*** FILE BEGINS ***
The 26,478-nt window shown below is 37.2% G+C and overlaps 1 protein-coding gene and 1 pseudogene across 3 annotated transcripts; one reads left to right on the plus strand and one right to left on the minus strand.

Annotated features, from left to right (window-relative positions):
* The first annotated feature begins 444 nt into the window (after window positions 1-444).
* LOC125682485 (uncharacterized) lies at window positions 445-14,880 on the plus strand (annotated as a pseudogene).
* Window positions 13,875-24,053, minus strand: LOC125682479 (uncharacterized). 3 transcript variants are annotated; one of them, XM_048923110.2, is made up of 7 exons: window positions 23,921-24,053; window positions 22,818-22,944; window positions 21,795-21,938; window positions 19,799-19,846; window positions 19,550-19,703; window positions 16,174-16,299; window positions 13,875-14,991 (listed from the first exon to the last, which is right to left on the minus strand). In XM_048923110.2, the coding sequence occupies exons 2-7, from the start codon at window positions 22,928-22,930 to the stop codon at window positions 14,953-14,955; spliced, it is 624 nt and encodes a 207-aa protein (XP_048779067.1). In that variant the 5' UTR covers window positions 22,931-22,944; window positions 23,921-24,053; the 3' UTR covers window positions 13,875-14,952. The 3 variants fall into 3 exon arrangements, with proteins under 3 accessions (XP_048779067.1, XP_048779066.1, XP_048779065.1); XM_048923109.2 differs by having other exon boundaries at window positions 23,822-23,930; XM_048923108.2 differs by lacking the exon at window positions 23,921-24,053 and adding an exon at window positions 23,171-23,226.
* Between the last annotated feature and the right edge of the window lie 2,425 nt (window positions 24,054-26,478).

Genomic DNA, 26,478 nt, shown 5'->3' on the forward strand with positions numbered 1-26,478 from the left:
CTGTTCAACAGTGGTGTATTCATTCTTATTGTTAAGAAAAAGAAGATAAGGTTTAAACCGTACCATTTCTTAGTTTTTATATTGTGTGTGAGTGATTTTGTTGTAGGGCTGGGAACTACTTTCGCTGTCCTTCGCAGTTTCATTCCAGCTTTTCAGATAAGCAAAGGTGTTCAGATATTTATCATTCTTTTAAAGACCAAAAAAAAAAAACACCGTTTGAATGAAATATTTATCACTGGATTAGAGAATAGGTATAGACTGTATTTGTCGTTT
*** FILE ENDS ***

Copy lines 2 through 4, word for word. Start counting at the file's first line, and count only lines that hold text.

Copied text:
Annotated features, from left to right (window-relative positions):
* The first annotated feature begins 444 nt into the window (after window positions 1-444).
* LOC125682485 (uncharacterized) lies at window positions 445-14,880 on the plus strand (annotated as a pseudogene).